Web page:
The first Thursday of the new term saw us visiting a estuary location at full tide. Unfortunately the tide was so high in the morning there was very little exposed mud available for waders. There were a few Pied Wagtails here instead. There a few Mallards about, some Black-headed Gulls and a few Teal, but little else. We walked along the river bank for the majority of the time. It started off very quietly with hardly a bird to be seen. At this time of year we used to encounter Stonechats along here, but they've been absent since the recent spate of severe winters. However, just as the industrial buildings were coming to an end, we saw a very smart Wheatear on the flood barrier. This kept us coming for the next 1/4 of a mile as it flew along ahead of us. The sunlight was against us for really excellent views, but these were the best views of this species we've managed for quite some time.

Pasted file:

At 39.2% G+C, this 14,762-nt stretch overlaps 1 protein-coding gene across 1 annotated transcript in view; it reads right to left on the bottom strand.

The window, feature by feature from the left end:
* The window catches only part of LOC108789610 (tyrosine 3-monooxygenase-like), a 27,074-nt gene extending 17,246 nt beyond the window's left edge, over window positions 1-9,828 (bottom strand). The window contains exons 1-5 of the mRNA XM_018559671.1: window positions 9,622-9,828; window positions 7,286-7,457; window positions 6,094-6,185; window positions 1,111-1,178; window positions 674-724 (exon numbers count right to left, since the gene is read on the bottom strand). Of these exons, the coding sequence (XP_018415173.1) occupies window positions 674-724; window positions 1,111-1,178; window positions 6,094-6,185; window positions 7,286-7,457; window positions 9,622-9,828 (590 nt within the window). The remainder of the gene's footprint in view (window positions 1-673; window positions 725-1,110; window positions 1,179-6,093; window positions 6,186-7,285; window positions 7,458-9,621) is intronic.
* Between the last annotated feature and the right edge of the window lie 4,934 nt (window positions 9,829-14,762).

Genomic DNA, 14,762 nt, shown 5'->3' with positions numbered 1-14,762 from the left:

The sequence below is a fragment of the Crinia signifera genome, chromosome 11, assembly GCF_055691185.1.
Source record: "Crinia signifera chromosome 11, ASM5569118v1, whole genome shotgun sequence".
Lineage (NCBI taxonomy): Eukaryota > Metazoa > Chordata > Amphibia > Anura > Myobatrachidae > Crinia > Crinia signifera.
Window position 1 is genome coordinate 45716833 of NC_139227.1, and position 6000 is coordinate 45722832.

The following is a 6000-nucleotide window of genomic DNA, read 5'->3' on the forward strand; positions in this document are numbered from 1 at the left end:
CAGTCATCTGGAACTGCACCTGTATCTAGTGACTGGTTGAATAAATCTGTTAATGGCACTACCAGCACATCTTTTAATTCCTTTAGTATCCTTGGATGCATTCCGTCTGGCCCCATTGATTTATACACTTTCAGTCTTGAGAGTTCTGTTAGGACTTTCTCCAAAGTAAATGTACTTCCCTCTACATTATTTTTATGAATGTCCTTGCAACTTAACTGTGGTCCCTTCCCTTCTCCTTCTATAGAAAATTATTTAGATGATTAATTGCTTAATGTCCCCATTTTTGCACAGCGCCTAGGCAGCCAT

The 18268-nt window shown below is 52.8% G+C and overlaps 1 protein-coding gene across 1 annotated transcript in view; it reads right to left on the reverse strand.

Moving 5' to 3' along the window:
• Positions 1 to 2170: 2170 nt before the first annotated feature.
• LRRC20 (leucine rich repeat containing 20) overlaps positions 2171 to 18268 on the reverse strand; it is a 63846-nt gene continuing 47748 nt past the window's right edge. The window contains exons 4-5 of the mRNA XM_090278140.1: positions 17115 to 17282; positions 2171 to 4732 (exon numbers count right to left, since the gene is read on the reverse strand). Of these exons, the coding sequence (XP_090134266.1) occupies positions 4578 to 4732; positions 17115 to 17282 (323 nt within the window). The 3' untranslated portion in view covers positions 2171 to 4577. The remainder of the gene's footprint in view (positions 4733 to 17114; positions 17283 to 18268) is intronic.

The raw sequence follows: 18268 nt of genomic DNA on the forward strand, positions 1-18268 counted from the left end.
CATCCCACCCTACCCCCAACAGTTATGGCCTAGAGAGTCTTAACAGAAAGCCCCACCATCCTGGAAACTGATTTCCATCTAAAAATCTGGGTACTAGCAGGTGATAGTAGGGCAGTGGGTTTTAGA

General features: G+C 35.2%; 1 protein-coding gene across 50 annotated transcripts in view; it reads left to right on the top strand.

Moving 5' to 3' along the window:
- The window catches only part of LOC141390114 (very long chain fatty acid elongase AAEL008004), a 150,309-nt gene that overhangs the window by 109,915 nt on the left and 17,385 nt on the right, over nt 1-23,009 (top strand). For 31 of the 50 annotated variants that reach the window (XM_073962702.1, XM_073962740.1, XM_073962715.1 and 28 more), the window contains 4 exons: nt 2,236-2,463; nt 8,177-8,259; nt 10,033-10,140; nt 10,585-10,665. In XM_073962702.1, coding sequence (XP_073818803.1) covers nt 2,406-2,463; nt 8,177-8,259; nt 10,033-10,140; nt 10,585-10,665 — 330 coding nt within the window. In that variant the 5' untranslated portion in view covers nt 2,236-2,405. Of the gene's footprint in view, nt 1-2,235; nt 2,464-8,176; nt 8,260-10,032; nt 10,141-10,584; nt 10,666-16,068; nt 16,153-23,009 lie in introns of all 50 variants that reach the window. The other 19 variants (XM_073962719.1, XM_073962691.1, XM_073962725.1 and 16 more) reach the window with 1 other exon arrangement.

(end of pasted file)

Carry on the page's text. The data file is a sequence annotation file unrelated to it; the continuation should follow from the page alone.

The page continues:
Marsh Harrier [with Carrion Crows]
We carried on to see charms of Goldfinches on the thistles and other seed-bearing plants. There were also a smattering of Linnets. Some of these were males as they were still singing, but they had moulted so there was no trace of their bright spring colours.
Near the marsh was a flock of more an 100 Lapwings accompanied by 3 Starlings, and in the corner of the field were six strange, grey hunched figures. These turned out to be Herons. One flew off west & another east, but most of them stood their ground. Not too far away were 4 smaller shapes, and as we neared them their curved bills could be glimpsed - Curlews.
Over the marsh itself a cream-crown Marsh Harrier was seen flying towards us with 4 crows in hot pursuit. It eventually came to rest in the tall reeds in the marsh, but only after disturbing the few Gadwall on the water. Phil G saw the tail of a small mammal disappearing in the grass, which on investigation turned out to be a young Wood Mouse. We left it in its nursery. A few geese flying over we're not identified, but from the poor view I got I don't think they were Pink-footed Geese, which have just started to return to this part of the world.